To be sure, shareholders of such “chartered partnerships” would retain limited liability (unless waived in the corporate charter) as well as entity status. But non-profit corporations, including churches, synagogues and mosques, and their members possess these very same attributes without forfeiting their ability to exercise religion. States confer limited liability on shareholders of for-profit corporations to encourage investment, risk taking and the like. Moreover, entity status reduces transaction costs that would result from individual shareholder transacting. Nothing about the rationales for these institutional devices justifies limiting the ability of shareholders to induce firms to pursue religious objectives.
Perhaps, however, pursuit of religion by for-profit corporations is inconsistent with the goals of corporate law, thereby suggesting that Congress did not extended RFRA to such entities. For example, the law professors’ brief suggests that allowing RFRA exemptions will lead to costly derivative suits over whether a corporation ought to adopt a particular religion and that firms will manufacture spurious religious claims to avoid onerous regulations.
We doubt it. Under current law a for-profit corporation may pursue a religious mission. It’s unclear why the predicted corporate-governance litigation over religion hasn’t already happened. It’s telling that the critics have been unable to cite a single derivative action or corporate governance dispute related to religion. In theory, it is possible that firms might manufacture insincere religious claims. This, however, has nothing to do with the corporate form. Natural persons also have incentives to manufacture religious claims. In applying RFRA, courts properly inquire into the sincerity of religious beliefs, booting spurious claims.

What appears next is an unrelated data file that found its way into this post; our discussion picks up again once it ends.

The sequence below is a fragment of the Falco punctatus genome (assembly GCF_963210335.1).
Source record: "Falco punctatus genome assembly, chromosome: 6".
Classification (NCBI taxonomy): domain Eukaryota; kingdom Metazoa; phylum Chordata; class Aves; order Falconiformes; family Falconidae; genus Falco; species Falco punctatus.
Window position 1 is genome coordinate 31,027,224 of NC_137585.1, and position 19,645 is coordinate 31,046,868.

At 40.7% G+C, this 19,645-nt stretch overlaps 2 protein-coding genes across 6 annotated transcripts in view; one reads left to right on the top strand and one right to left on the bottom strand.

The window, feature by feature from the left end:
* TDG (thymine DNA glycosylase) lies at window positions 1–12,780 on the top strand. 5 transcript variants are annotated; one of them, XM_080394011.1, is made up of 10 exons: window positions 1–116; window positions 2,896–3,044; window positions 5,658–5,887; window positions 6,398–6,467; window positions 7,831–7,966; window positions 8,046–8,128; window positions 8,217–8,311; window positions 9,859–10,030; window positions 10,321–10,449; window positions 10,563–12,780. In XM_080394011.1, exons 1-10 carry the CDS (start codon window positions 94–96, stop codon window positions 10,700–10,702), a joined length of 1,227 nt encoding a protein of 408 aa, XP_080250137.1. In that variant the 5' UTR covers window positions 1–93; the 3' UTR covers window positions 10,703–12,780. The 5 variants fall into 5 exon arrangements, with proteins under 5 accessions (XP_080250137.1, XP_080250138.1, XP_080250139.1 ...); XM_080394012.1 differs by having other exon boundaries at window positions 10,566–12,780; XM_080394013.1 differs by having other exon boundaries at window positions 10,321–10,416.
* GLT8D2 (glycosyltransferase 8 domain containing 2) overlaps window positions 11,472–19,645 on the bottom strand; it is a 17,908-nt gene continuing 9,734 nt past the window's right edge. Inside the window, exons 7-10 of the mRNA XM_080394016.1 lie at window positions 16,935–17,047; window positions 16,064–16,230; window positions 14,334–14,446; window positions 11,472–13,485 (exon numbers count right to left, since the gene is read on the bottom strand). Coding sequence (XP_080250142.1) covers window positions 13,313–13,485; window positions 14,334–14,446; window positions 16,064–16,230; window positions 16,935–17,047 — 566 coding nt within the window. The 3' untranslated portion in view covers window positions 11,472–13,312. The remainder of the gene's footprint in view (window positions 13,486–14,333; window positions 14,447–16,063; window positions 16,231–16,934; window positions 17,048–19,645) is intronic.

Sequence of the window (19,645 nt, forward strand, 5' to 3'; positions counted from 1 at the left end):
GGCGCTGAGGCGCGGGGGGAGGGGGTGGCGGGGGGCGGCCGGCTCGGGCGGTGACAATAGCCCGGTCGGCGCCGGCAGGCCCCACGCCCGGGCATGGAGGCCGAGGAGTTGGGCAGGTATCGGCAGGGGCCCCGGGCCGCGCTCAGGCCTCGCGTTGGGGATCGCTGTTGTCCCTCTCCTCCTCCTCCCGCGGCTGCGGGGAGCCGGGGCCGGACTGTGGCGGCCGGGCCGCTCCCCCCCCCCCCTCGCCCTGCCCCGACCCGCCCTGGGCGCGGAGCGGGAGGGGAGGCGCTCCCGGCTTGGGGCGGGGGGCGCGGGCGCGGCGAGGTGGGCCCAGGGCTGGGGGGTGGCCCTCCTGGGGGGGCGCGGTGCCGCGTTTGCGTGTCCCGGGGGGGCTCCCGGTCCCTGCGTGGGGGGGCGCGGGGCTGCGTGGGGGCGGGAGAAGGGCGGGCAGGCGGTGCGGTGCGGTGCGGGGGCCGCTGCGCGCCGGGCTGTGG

Finally, one might object that it simply makes no sense to give free-exercise rights (even statutory ones) to corporations. After all, a corporation has no soul, and religion is something that only natural persons can practice. We disagree. First, churches and other religious entities are corporations and no one has ever claimed that this fact disables them from practicing religion or meriting protection. Furthermore, these claims are not confined to uniquely “religious” corporations. Many churches, for example, are organized as LLCs. As a legal matter, they have the same form as Chrysler. The validity of RFRA claims should not turn on a claimant’s corporate status or lack thereof.
Perhaps the real problem is the for-profit character of firms like Hobby Lobby. Natural persons, however, also pursue profits. It would be very odd to say that a sole proprietorship or a partnership may claim the protections of RFRA but a corporation or an LLC may not. At a deeper level, it would be perverse to suggest that once a person is engaged in profit making activity they have given up their right to practice their religion. Such a principle would gut the idea of religious freedom.
Implicit in these arguments against RFRA personhood for corporations are two problematic assumptions. The first is that religion is fundamentally an individual and private affair, rather than a collective and public affair. This is a good description of a seventeenth-century Calvinist examining his or her soul for the signs of irresistible grace. This account does not work very well for many other approaches to religion. Jewish law, for example, denies that there is a distinction between the “private” and “religious” activity of the home and the “public” and “secular” activity of the marketplace. God’s demand that Israel live according to his law applies equally in both realms. Likewise, Catholic theology has a rich tradition of understanding corporate religious experience within a host of subsidiary organizations, including for-profit firms.
None of this means that the RFRA claims of for-profit corporation should always succeed. Courts should scrutinize all RFRA claims for sincerity, substantial burden, and whether any substantial burden is narrowly tailored to further a compelling interest. There is, however, no good reason for categorically excluding for-profit corporations from RFRA’s protection for religious freedom.